Color speaks to us. It draws us in, and engages us. It often evokes an emotional and physiological response, even if we are not aware of it.
My relationship with color has always been a bit fraught, at least with regard to clothing. Over the years, I’ve made many attempts to wear more color. Despite compliments (and le Monsieur’s approval) when I did, I always found myself retreating back into my neutral zones. I mean, I love color both in the environment and on other people; it just always intimidated me.
When Color Speaks: What Do We Hear?
Since my Red Leopard color analysis, I understand a little better why: the wrong colors for my skin tone wear me, rather than the other way around. And without color coherence in my wardrobe, it’s harder to style them.
But that’s not the whole of it. My mind has been churning the past few weeks, examining my associations with wearing color, and how my upbringing and circumstances have shaped those attitudes and underlying beliefs. I’ve had some really interesting conversations with friends lately about our reactions to wearing color or certain styles, and I’ll share some of mine here.
Color And Emotions
I don’t think it’s a stretch to say that for most of us, colors and emotions are closely linked. How we respond to color may be influenced by culture and upbringing.
This is my friend Karen…she has a wonderful style that perfectly reflects her bright and vivacious personality. She does NOT shy away from wearing color and patterns (or using both in her home decor). She’s always inspired me to want to wear more color. She says:
I have always gravitated toward colorful, patterned clothing because that’s what was put on me as a child. As a kid I wore a hot pink boucle coat, a tiger fur jumper with white crinkle patent leather go-go boots, florals and plaids galore. My mother sewed for me and I loved her taste….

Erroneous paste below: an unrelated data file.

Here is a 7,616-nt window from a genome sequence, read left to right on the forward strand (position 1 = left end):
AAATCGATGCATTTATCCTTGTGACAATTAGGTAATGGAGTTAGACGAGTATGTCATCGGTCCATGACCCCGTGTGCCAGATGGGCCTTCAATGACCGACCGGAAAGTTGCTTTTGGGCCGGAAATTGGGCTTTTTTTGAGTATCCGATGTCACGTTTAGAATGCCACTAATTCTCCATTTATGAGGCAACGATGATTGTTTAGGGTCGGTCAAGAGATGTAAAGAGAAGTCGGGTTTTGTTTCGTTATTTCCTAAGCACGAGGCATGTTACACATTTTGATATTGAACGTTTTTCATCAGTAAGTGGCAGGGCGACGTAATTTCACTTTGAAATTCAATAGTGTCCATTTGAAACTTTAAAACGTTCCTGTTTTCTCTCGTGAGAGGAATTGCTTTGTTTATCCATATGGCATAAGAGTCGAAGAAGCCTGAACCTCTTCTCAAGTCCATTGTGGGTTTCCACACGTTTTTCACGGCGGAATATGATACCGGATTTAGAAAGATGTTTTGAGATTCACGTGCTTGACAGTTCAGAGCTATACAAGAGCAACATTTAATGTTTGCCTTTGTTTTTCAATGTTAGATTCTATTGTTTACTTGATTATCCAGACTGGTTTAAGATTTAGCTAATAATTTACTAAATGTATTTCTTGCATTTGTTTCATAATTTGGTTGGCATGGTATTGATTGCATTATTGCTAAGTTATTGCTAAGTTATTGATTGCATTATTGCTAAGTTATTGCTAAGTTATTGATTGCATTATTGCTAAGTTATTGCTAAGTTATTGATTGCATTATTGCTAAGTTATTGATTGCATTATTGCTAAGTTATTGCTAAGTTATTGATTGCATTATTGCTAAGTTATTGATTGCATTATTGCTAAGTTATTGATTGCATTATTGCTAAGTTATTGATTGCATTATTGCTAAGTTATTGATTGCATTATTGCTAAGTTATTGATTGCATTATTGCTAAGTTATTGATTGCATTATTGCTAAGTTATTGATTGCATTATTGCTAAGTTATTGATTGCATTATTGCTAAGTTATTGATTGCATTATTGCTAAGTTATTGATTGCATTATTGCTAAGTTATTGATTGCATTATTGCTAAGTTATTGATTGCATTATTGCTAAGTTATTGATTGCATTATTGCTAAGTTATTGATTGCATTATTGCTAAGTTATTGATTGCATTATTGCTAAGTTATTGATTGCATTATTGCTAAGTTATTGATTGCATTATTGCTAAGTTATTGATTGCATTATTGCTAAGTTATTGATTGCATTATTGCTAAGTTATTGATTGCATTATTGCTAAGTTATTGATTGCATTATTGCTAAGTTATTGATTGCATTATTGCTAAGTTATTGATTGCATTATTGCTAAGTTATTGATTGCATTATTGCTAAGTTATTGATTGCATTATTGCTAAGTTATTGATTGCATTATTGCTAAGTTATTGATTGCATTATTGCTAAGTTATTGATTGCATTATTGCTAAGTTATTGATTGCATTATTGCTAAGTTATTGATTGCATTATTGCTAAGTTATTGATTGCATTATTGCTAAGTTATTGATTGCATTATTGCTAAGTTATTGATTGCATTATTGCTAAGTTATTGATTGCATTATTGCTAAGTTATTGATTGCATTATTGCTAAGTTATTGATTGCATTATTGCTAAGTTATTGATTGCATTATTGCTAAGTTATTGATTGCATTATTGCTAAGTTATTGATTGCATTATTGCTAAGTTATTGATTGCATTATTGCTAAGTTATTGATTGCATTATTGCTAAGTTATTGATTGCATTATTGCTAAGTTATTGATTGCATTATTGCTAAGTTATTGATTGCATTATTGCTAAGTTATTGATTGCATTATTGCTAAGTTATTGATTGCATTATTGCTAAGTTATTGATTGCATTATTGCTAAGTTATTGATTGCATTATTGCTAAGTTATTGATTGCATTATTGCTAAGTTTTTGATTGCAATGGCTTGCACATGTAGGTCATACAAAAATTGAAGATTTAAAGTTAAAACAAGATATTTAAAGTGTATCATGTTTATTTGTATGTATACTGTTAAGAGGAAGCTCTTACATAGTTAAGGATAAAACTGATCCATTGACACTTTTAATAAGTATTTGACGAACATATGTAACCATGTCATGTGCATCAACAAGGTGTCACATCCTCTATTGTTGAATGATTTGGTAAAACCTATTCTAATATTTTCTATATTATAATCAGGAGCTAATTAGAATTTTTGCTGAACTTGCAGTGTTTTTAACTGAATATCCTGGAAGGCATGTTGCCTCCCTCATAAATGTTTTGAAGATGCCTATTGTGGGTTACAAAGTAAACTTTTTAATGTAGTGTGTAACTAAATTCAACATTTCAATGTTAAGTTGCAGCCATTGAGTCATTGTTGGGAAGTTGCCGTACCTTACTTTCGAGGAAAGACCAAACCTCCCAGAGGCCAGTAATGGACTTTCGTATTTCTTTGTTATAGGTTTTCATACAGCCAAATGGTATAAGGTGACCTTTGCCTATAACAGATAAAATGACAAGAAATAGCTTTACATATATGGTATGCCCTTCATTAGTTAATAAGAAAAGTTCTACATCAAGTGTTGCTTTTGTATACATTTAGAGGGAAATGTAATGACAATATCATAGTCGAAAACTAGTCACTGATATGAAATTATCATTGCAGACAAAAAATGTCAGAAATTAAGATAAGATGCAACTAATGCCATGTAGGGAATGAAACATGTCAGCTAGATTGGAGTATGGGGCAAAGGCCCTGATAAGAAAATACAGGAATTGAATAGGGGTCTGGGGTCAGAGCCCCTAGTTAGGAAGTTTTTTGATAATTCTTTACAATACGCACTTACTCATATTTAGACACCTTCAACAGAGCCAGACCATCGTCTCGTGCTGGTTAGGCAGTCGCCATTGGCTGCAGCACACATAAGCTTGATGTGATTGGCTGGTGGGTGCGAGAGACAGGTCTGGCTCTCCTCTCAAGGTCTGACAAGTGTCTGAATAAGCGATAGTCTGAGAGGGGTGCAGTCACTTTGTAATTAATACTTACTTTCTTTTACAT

Color makes sense to me as a tool of lifestyle expression, and a mood enhancer. I decorate how I dress, for the art of happy, upbeat living.
(Here’s the floral cardigan she’s wearing.)
My parents, on the other hand, valued and taught restraint. Restraint in appearance, restraint in behavior. Fitting in, not standing out, was the goal. Too much color, too much emotional expression, too much…presence was to be avoided. I was warned off bright colors and patterns as being “loud” and “gaudy.” Drawing attention to oneself was frowned upon. Only subdued colors and classic styles were approved as “tasteful.” (In spite of this, I remember always being drawn to anything bright and glittery, much to my mother’s dismay.)
Though I may have felt constrained by those beliefs, they did create a lens of sorts, through which impressions are filtered. I’m working to replace that filter with a more open and supportive one.
Color And The Workplace
I started my career in the late 70’s, when the concept of “Power Dressing” was becoming its own kind of gospel. Though I never worked in a rigidly corporate environment, I learned early on that to be “taken seriously” I need to dress seriously: in simple structured styles and dark (mostly) neutral colors. Although dress codes relaxed over the decades, that was a difficult one to let go.
I’ve realized that I still reflexively “lean in” to styles that would be office-appropriate, though they’re no longer life-appropriate for me. It’s a hard habit to break. 😉 But I’m working on it.
Color And Being Seen
Some of my discomfort with wearing color has been a reluctance to call attention to my body. My early style conditioning taught me to choose what was “slimming” above all else, and that usually meant dark, subdued colors. I learned to view clothing as camouflage.
And then there’s the whole “French chic” influence. Yes, they do tend to wear more neutrals. (Though I’ve seen more color being worn on recent visits too.) But as Annie from Red Leopard recently said to me, “yes, French and Italian women often look great in black. That’s because many of them are Winters!” I think there are ways to wear more color without abandoning the concept of chic. And as I’m learning, what’s “chic” on one person is “drab” on another…more on this in a later post.
It’s been helpful to look at the origins of some of my underlying attitudes toward wearing more color. I can see that many of my past style choices have been fear-based. Today, I’m not looking to stand out or fit in, but rather to have more fun with style (including wearing more color) without losing what feels authentic.
Did your upbringing influence your relationship to style and color?